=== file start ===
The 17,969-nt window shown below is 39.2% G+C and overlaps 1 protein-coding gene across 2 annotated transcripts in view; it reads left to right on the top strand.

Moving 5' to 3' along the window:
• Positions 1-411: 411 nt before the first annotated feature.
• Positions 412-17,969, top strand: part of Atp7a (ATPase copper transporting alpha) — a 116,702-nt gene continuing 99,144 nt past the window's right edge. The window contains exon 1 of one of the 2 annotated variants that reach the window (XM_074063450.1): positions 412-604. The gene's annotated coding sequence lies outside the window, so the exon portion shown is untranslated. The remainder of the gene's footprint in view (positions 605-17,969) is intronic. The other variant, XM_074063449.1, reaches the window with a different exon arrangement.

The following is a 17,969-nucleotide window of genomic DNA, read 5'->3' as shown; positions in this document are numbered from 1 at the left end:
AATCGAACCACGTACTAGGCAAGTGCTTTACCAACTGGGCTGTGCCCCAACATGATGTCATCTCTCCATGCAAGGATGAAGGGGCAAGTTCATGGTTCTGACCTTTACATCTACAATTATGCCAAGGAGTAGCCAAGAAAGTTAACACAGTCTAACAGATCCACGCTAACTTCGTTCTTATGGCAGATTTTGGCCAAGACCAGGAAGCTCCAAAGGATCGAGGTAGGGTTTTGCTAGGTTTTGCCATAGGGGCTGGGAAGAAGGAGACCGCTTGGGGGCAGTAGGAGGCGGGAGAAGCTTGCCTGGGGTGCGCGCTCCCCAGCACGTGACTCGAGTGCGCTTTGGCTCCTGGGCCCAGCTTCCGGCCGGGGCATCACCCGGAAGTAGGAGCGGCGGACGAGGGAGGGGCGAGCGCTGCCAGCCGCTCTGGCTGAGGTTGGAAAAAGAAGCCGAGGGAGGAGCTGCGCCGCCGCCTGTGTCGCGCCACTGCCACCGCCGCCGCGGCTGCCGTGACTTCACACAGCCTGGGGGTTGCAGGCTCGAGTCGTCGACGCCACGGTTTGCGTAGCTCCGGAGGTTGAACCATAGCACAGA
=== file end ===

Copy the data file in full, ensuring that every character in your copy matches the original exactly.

The 17,969-nt window shown below is 39.2% G+C and overlaps 1 protein-coding gene across 2 annotated transcripts in view; it reads left to right on the top strand.

Moving 5' to 3' along the window:
• Positions 1-411: 411 nt before the first annotated feature.
• Positions 412-17,969, top strand: part of Atp7a (ATPase copper transporting alpha) — a 116,702-nt gene continuing 99,144 nt past the window's right edge. The window contains exon 1 of one of the 2 annotated variants that reach the window (XM_074063450.1): positions 412-604. The gene's annotated coding sequence lies outside the window, so the exon portion shown is untranslated. The remainder of the gene's footprint in view (positions 605-17,969) is intronic. The other variant, XM_074063449.1, reaches the window with a different exon arrangement.

The following is a 17,969-nucleotide window of genomic DNA, read 5'->3' as shown; positions in this document are numbered from 1 at the left end:
AATCGAACCACGTACTAGGCAAGTGCTTTACCAACTGGGCTGTGCCCCAACATGATGTCATCTCTCCATGCAAGGATGAAGGGGCAAGTTCATGGTTCTGACCTTTACATCTACAATTATGCCAAGGAGTAGCCAAGAAAGTTAACACAGTCTAACAGATCCACGCTAACTTCGTTCTTATGGCAGATTTTGGCCAAGACCAGGAAGCTCCAAAGGATCGAGGTAGGGTTTTGCTAGGTTTTGCCATAGGGGCTGGGAAGAAGGAGACCGCTTGGGGGCAGTAGGAGGCGGGAGAAGCTTGCCTGGGGTGCGCGCTCCCCAGCACGTGACTCGAGTGCGCTTTGGCTCCTGGGCCCAGCTTCCGGCCGGGGCATCACCCGGAAGTAGGAGCGGCGGACGAGGGAGGGGCGAGCGCTGCCAGCCGCTCTGGCTGAGGTTGGAAAAAGAAGCCGAGGGAGGAGCTGCGCCGCCGCCTGTGTCGCGCCACTGCCACCGCCGCCGCGGCTGCCGTGACTTCACACAGCCTGGGGGTTGCAGGCTCGAGTCGTCGACGCCACGGTTTGCGTAGCTCCGGAGGTTGAACCATAGCACAGA